Battle of Chattanooga

On November 24, 1863, Grant began operations to drive Bragg's army away from Chattanooga. Attacking at dawn, Hooker's men drove Confederate forces from Lookout Mountain south of the city. Fighting in this area ended around 3:00 PM when ammunition ran low and a heavy fog enveloped the mountain, earning the fight the nickname "Battle Above the Clouds." At the other end of the line, Sherman advanced taking Billy Goat Hill at the north end of the Confederate position.

The following day, Grant planned for Hooker and Sherman to flank Bragg's line, allowing Thomas to advance up the face of Missionary Ridge in the center. As the day progressed, the flank attacks became bogged down. Feeling that Bragg was weakening his center to reinforce his flanks, Grant ordered Thomas' men to move forward to assault the three lines of Confederate trenches on the ridge. After securing the first line, they were pinned down by fire from the remaining two. Rising up, Thomas' men, without orders, pressed on up the slope, chanting "Chickamauga! Chickamauga!" and broke the center of Bragg's lines. With no choice, Bragg ordered the army to retreat back to Dalton, GA. As a result of his defeat, President Jefferson Davis relieved Bragg and replaced him with Gen. Joseph E. Johnston.

Changes in Command

In March 1964, President Abraham Lincoln promoted Grant to lieutenant general and placed him in supreme command of all Union armies. Departing Chattanooga, Grant turned over command to Maj. Gen. William T. Sherman. A long-time and trusted subordinate of Grant's, Sherman immediately made plans for driving on Atlanta. His command consisted of three armies which were to operate in concert: the Army of the Tennessee, under Maj. Gen. James B. McPherson, the Army of the Cumberland, under Maj. Gen. George H. Thomas, and the Army of the Ohio, under Maj. Gen. John M. Schofield.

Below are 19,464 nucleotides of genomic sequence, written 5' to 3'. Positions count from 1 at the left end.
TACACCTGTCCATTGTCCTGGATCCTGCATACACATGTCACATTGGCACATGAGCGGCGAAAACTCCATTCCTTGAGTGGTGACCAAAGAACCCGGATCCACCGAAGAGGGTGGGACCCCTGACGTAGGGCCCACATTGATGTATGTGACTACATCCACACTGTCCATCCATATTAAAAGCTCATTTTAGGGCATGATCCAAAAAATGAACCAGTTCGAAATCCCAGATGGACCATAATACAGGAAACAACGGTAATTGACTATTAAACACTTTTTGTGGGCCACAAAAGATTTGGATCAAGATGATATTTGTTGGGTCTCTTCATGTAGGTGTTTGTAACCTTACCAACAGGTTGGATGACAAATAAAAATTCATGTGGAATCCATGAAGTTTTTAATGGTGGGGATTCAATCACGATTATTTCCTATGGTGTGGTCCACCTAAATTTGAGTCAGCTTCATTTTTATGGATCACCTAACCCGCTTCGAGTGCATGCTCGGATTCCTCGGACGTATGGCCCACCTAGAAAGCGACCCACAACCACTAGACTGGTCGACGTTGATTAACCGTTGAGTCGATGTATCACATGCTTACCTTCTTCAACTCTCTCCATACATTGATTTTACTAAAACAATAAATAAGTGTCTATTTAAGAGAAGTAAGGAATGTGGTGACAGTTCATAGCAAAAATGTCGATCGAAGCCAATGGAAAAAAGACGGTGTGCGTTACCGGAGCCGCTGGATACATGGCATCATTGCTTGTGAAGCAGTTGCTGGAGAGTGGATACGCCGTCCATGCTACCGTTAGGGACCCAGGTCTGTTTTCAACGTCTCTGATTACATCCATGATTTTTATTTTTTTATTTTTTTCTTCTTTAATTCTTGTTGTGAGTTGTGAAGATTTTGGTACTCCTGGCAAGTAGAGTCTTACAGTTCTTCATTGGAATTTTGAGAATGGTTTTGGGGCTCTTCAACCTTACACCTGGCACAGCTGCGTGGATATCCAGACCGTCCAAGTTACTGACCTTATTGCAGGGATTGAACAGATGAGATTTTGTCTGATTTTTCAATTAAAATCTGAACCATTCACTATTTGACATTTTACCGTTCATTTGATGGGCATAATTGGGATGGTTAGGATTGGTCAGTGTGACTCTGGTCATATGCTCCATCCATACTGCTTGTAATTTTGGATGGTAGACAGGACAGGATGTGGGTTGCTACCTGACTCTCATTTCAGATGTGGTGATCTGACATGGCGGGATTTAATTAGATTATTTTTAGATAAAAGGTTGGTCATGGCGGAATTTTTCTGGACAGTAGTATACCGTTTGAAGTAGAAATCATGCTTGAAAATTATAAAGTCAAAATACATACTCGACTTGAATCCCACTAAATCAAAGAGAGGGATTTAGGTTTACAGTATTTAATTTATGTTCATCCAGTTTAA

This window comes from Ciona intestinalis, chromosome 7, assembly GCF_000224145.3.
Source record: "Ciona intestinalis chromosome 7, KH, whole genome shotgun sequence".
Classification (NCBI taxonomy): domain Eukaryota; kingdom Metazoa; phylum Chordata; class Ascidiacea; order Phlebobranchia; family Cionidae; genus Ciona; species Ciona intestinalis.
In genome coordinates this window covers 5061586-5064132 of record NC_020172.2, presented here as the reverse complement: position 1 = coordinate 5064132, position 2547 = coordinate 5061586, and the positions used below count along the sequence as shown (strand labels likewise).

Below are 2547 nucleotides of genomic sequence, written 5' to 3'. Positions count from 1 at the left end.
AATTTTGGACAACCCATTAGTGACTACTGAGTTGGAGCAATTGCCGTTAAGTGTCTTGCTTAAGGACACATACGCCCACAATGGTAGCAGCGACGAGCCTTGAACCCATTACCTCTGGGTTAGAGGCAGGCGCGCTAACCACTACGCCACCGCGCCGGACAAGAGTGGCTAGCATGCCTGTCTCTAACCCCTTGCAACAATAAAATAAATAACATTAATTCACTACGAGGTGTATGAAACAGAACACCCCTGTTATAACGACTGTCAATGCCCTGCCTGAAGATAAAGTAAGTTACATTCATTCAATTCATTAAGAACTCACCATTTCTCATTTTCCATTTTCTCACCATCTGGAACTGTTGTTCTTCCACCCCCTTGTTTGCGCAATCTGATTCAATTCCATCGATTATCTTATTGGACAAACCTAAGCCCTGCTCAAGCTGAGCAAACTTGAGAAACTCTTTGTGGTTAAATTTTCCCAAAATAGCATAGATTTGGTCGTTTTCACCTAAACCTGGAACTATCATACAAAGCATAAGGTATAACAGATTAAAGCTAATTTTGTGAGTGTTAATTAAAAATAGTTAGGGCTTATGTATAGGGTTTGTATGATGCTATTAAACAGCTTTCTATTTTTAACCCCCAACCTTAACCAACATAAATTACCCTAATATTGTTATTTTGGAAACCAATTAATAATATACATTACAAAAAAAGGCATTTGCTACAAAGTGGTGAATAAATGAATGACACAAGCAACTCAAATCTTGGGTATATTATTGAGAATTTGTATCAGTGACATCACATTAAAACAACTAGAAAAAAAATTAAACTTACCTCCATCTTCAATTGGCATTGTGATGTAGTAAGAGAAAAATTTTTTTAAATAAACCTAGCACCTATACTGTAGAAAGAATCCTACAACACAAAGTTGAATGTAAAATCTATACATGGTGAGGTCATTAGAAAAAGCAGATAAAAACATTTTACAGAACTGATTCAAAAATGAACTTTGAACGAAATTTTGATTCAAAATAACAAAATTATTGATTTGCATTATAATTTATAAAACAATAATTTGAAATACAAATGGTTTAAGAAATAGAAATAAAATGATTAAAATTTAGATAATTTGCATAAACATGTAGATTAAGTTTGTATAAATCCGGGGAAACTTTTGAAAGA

The Campaign for Atlanta

Moving southeast with 98,000 men, Sherman first encountered Johnston's 65,000-man army near Rocky Face Gap in northwest Georgia. Maneuvering around Johnston's position, Sherman next met the Confederates at Resaca on May 13, 1864. After failing to break Johnston's defenses outside the town, Sherman again marched around his flank and forced the Confederates to fall back. Through the remainder of May, the Sherman steadily maneuvered Johnston back towards Atlanta with battles occurring at Adairsville, New Hope Church, Dallas, and Marietta. On June 27, with the roads too muddy to steal a march on the Confederates, Sherman attempted to attack their positions near Kennesaw Mountain. Repeated assaults failed to take the Confederate entrenchments and Sherman's men fell back. By July 1, the roads had improved allowing Sherman to again move around Johnston's flank, dislodging him from his entrenchments.

Previous: Turning Points | Civil War 101 | Next: War in the East, 1863-1865